Date October 19, 2023
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Palestinian, Arab, Jewish and Israeli students at Brown convene vigil to mourn lives impacted

In the wake of the violence and death in Israel and Gaza, the students welcomed community members to light candles, observe moments of silence, and share thoughts, prayers, grief and calls to action.

PROVIDENCE, R.I. [Brown University] — With loss of life, suffering and grief continuing in Israel and Gaza over nearly two weeks since the Hamas attacks of Oct. 7 — and amid mounting frustration with vilification and polarization — a group of Palestinian, Arab, Jewish and Israeli students at Brown University hosted a campus vigil to mourn all innocent Palestinian and Israeli lives impacted.

More than 100 attendees —from students and faculty to University leaders and local community members — joined student organizers on the College Green for an evening vigil on Thursday, Oct. 18. They lit candles, observed moments of silence to commemorate lives lost, and shared thoughts, prayers, grief and calls to action.

“We wanted to take a moment to acknowledge that this week has been an incredibly painful one for our Palestinian, Arab, Jewish and Israeli friends of Brown,” said one student organizer who welcomed attendees. “It has been heart-wrenching and disturbing to witness what has been broadcast and shared with our world. We wanted to make space for our communities to stand together rather than let ourselves be divided.”

With incidents of harassment directed toward students expressing views on Israel and Gaza in the news on a near daily basis, the students organized and hosted the event anonymously. The organizers read testimonies and perspectives shared by student peers on campus.

Among the themes were pleas for people to think beyond dominant public narratives.

“I urge the world to look at Palestine as more than Hamas,” one Palestinian student shared in testimony read aloud during the vigil. “We are brave, kind, strong, intelligent and empathetic. Amongst us, you'll find the most ambitious and accomplished lawyers, doctors, engineers, writers, artists and activists. Amongst us are the most selfless individuals who are risking their lives on the ground as they tirelessly provide medical assistance, food, water and essentials for survival to those in need. Amongst us is the best of humanity, and our sense of community, belonging, generosity, grace and empathy is unshakable.”

Two students who offered remarks together described themselves as Jewish, Israeli, leftist and humanist, noting that they’ve found themselves forced to defend and prove that those identities can exist concurrently.

“In the end, there is no escaping that our fates — the Jews and Palestinians of Israel and Palestine — are intertwined…” one of the students said. “I'm done with separating into different camps. Our miscommunication is seeding greater divides. No. When Palestinians call for from the river to the sea, they are not calling for Jewish genocide. They're calling for liberation for human rights. The fact that I need to stand here and clarify that is a testament to our need to talk to each other, to humanize each other. That's what we're hoping to start today by bringing together not just Jewish students to mourn and stand with Jewish students, and not just Palestinian students to mourn and stand with Palestinian students.”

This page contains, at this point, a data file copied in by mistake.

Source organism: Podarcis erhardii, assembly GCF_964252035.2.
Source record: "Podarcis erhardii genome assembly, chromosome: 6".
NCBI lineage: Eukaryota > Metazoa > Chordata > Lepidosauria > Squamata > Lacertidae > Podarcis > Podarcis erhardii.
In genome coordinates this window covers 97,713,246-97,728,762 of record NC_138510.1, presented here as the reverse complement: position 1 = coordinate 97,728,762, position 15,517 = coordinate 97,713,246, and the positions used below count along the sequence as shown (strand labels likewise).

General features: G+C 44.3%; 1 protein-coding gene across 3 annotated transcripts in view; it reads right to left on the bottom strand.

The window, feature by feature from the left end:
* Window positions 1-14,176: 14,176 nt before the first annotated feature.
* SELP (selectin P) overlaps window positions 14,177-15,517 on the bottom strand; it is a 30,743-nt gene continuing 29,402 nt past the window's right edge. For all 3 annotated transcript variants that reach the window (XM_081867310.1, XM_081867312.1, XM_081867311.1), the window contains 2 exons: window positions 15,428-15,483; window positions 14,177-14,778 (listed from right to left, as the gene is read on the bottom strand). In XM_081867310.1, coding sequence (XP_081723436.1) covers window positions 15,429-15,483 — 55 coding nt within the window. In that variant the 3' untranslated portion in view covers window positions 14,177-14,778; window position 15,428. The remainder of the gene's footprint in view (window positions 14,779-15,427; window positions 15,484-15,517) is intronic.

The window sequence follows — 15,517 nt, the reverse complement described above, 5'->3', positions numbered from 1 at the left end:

University Chaplain Janet Cooper Nelson and Rabbi Jason Klein offered remarks and prayers during the vigil. President Christina H. Paxson, Provost Francis J. Doyle III, Vice President for Campus Life Eric Estes, and Vice President for Institutional Equity and Diversity Sylvia Carey-Butler were among other Brown leaders who attended.

There’s a flame that burns in every human heart that’s capable of kindling love, Cooper Nelson said, even in moments when hatred, fear and division feel as pervasive as they have over the past 11 days.

“We're really honored tonight by the work of the students who've pulled this together, for the way that the welcome that is here for everybody continues,” Cooper Nelson said. “A spirit that I hope will prevail at Brown, where we will find ways to hear one another, where we will listen with our hearts, with that flame of love that can burn in us even when we're very distrustful… And where tonight there is so much loss and so much worry in Palestine and in Israel and in families around the world because of that loss, I know that our privilege to be here together must be somehow that kindling of peace-building and friendship-making and of including each of us — the other — with deep dignity and a great sense of the privilege that's ours to be in each other's care.”

The student organizers shared multiple calls to action during the event. They ranged from a ceasefire in Israel and Gaza and the release of non-militant hostages, to the release of humanitarian aid into Gaza, to protection for Palestinian students harassed for their views and Jewish students impacted by acts of antisemitism.

“It takes a lot of bravery from each and every one of you to come into this space willing to build bridges and to acknowledge that there are a lot of people on this campus who are in pain right now,” one student organizer said at the vigil’s close. “I encourage for the next couple of days and weeks, for this conflict will be long, that we are willing to engage with empathy, curiosity and open-mindedness.”